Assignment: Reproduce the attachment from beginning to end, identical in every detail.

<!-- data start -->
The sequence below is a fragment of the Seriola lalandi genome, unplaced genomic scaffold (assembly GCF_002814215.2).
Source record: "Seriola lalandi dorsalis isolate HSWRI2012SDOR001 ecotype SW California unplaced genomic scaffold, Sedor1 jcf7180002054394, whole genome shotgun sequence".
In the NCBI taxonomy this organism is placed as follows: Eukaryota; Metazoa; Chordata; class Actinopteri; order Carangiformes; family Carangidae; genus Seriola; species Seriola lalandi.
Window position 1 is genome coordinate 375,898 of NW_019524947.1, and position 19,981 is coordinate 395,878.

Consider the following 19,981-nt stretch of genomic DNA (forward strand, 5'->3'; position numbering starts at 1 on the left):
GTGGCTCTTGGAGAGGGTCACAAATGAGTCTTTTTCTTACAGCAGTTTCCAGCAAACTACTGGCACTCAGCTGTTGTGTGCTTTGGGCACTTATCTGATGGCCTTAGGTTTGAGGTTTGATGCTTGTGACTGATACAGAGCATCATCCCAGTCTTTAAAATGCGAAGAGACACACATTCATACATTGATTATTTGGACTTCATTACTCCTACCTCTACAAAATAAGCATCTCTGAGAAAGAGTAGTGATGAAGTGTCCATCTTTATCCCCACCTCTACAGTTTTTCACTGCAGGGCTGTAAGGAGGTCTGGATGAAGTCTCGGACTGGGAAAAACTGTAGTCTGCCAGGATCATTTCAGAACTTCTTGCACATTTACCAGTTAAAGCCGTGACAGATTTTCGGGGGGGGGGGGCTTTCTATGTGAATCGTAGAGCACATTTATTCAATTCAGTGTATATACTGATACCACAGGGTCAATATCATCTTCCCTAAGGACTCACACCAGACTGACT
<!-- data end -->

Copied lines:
The sequence below is a fragment of the Seriola lalandi genome, unplaced genomic scaffold (assembly GCF_002814215.2).
Source record: "Seriola lalandi dorsalis isolate HSWRI2012SDOR001 ecotype SW California unplaced genomic scaffold, Sedor1 jcf7180002054394, whole genome shotgun sequence".
In the NCBI taxonomy this organism is placed as follows: Eukaryota; Metazoa; Chordata; class Actinopteri; order Carangiformes; family Carangidae; genus Seriola; species Seriola lalandi.
Window position 1 is genome coordinate 375,898 of NW_019524947.1, and position 19,981 is coordinate 395,878.

Consider the following 19,981-nt stretch of genomic DNA (forward strand, 5'->3'; position numbering starts at 1 on the left):
GTGGCTCTTGGAGAGGGTCACAAATGAGTCTTTTTCTTACAGCAGTTTCCAGCAAACTACTGGCACTCAGCTGTTGTGTGCTTTGGGCACTTATCTGATGGCCTTAGGTTTGAGGTTTGATGCTTGTGACTGATACAGAGCATCATCCCAGTCTTTAAAATGCGAAGAGACACACATTCATACATTGATTATTTGGACTTCATTACTCCTACCTCTACAAAATAAGCATCTCTGAGAAAGAGTAGTGATGAAGTGTCCATCTTTATCCCCACCTCTACAGTTTTTCACTGCAGGGCTGTAAGGAGGTCTGGATGAAGTCTCGGACTGGGAAAAACTGTAGTCTGCCAGGATCATTTCAGAACTTCTTGCACATTTACCAGTTAAAGCCGTGACAGATTTTCGGGGGGGGGGGGCTTTCTATGTGAATCGTAGAGCACATTTATTCAATTCAGTGTATATACTGATACCACAGGGTCAATATCATCTTCCCTAAGGACTCACACCAGACTGACT